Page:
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The Washington Post

Demonstrators Use Court Case as Another Protest Opportunity

Keith L. Alexander

Thirty-five people accused of staging an illegal demonstration at the Supreme Court went on trial today and used the proceedings as another opportunity to protest conditions at the military prison at Guantanamo Bay, Cuba.

Many of the 22 men and 13 women dressed themselves in orange prison jumpsuits to show solidarity with Guantanamo detainees. They were arrested Jan. 11 for illegally protesting on the grounds of the Supreme Court, a misdemeanor that carries up to 60 days in jail.0527 11

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The demonstration came on the sixth anniversary of the opening of the detention facility set up to house suspected terrorists. Today, the defendants continued to make political statements about the treatment of detainees as their trial began in D.C. Superior Court.

As a clerk for Judge Wendell P. Gardner Jr. took attendance, each defendant stood up, identified himself or herself and then spoke a name of someone described as a Guantanamo detainee, including some who died at the prison. The move was an act of symbolism meant to give the Guantanamo detainees their first voice in court.

Mathew Daloisio, 31, of New York said he was speaking on behalf of Yasser al-Zahrani, who died in 2006 in what the Defense Department called a coordinated suicide with two other detainees. As Daloisio spoke, several co-defendants said, "God forgive us," one of the only outbursts to take place in the otherwise quiet courtroom.

Because the charges are misdemeanors punishable by less than six months in jail, the case is being heard by a judge and not a jury. In opening statements, prosecutors told the judge that the case was not about freedom of speech but about disobeying police orders regarding assembly. Assistant U.S. Attorney Magdalena Acevedo said the group left the sidewalk, where demonstrations are legal and, despite warnings, ventured to the plaza of the Supreme Court, where such activities are barred by law.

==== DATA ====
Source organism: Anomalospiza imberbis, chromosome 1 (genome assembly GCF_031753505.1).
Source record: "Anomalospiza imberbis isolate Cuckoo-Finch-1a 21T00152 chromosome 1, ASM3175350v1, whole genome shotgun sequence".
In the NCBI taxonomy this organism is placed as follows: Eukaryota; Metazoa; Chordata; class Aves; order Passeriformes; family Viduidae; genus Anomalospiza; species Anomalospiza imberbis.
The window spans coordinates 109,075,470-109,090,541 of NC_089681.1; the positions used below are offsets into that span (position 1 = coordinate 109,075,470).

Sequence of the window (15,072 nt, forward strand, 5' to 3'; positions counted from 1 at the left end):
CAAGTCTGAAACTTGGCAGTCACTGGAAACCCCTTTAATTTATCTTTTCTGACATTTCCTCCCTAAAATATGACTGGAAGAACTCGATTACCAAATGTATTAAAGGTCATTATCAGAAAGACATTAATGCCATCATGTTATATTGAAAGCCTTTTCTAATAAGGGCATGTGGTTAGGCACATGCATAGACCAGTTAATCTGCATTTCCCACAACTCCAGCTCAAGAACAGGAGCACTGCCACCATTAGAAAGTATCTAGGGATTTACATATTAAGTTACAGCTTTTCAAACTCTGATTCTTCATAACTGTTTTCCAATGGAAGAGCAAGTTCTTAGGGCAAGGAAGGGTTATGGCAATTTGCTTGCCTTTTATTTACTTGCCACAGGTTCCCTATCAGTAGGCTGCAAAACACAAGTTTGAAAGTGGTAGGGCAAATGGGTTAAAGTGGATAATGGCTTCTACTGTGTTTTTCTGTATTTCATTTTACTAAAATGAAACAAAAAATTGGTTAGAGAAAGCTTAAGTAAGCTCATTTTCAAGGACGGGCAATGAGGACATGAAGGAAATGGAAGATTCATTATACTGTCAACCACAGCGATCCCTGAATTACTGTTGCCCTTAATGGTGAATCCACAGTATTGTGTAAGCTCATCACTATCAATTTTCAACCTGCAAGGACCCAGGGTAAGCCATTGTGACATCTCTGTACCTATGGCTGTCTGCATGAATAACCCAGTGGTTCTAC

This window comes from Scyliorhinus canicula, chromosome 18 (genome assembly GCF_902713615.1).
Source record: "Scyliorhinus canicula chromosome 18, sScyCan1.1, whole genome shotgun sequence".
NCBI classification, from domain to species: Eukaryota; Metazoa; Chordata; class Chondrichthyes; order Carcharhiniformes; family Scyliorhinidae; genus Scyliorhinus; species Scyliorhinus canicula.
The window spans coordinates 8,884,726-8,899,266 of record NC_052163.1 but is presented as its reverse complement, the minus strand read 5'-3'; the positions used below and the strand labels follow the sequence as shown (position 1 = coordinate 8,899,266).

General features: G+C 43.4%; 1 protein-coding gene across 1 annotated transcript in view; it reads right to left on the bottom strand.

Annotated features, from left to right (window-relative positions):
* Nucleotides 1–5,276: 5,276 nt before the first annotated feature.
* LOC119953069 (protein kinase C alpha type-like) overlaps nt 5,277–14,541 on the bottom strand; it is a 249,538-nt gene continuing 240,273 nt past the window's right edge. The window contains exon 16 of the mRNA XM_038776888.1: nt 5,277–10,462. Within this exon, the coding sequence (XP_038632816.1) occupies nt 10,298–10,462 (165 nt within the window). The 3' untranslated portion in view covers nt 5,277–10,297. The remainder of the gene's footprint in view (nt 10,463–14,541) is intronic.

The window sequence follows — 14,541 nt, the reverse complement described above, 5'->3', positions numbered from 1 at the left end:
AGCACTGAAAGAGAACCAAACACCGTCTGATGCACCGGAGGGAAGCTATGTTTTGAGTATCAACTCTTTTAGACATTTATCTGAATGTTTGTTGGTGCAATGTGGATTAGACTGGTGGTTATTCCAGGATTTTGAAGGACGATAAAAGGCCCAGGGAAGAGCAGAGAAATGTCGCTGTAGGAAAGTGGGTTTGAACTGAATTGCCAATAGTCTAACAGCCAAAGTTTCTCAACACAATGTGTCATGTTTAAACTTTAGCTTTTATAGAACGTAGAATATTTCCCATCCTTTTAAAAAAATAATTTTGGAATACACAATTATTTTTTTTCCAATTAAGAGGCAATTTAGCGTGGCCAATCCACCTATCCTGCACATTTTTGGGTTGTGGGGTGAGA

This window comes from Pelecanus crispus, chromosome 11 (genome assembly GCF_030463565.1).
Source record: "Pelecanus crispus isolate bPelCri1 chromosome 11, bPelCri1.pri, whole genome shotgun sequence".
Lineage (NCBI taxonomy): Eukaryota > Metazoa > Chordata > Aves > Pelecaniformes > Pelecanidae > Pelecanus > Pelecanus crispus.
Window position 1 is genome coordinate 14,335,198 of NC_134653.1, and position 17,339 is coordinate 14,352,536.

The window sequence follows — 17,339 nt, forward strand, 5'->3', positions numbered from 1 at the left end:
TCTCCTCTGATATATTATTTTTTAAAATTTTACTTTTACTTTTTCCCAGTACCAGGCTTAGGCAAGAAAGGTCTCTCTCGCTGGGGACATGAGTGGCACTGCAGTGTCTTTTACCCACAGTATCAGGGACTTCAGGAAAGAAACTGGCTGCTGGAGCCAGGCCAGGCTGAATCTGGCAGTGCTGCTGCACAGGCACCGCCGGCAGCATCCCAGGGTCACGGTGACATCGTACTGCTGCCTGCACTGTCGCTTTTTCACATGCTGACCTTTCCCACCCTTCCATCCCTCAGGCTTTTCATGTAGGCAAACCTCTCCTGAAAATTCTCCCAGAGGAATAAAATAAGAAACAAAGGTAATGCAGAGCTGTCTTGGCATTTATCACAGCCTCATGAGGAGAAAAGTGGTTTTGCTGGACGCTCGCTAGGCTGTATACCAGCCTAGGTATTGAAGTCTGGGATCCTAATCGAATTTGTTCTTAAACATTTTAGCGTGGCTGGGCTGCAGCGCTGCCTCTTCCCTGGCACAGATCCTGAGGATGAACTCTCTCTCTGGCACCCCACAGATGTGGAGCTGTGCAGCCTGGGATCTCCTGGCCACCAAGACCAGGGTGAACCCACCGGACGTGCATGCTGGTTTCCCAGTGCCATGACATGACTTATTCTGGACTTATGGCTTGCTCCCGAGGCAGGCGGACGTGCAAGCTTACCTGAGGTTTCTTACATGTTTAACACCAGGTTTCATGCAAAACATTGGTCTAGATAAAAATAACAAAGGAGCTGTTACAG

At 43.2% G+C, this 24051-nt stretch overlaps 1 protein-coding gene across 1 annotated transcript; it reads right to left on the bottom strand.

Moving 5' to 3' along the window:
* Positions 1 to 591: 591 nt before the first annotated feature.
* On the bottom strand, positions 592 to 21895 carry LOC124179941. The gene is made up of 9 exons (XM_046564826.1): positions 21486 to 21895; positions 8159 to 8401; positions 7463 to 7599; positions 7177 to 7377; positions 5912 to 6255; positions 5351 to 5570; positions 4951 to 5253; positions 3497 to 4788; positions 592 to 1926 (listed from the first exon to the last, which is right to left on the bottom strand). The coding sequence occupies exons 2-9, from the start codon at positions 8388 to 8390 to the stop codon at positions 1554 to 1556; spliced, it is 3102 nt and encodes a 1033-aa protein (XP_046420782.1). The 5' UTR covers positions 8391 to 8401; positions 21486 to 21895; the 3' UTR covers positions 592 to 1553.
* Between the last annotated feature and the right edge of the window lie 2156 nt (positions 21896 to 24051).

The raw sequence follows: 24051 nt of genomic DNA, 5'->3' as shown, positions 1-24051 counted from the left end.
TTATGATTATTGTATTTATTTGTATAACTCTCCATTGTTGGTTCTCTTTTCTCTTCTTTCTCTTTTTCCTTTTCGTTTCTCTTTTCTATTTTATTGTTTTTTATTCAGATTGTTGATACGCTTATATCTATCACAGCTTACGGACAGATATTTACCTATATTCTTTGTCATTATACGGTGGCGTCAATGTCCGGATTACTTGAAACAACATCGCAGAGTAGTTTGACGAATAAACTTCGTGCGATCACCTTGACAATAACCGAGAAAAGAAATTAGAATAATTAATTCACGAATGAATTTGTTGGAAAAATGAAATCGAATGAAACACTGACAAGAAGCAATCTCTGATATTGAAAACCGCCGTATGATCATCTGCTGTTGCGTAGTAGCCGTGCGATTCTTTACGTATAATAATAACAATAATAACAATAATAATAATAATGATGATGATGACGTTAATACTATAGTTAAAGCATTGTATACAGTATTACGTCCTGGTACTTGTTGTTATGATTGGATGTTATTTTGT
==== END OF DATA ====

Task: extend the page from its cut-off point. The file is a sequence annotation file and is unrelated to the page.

"If they stayed in the permissible area, they could have spoken as much as they wanted to," she said.


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About 150 people gathered on the sidewalk during the demonstration, but only about 35 or so went to the plaza. They carried signs that said "Shut Down Guantanamo" and then knelt on the steps of the Supreme Court.

The protesters are a part of a group called Witness Against Torture that has held demonstrations in various cities across the country including the District, New York and Chicago. They range in age from their 20s to their 70s. The group's leaders said the defendants include a hog farmer from Grinnell, Iowa, a social worker from Saratoga Springs, N.Y., and a legal secretary from Baltimore.

In court today, the defendants filled the box normally reserved for the jury and the left side of the courtroom. Their supporters filled the other side of the room, and the crowd was so large that some had to wait in the hallway. Many supporters wore T-shirts that said "Stop Torture," "Stop the War" and "Granny Peace Brigade."

The demonstrators are representing themselves at trial, with help from lawyer Mark Goldstone, a First Amendment specialist who is acting as an adviser.

During his opening statement to the court, Daloisio -- who acted as a spokesman for the majority of the group -- said the protesters would remain silent throughout the trial.

"We will remain silent and not exercise our rights when our country denies the rights to others," Daloisio said. "Our silence in this trial is in support of the people who have been deemed non-persons."

Prior to the trial, the group -- dressed in the orange jumpsuits and black hoods -- marched from the Supreme Court to D.C. Superior Court, where they held a rally outside the courthouse. The trial is expected to last two to three days.

© 2008 Washington Post

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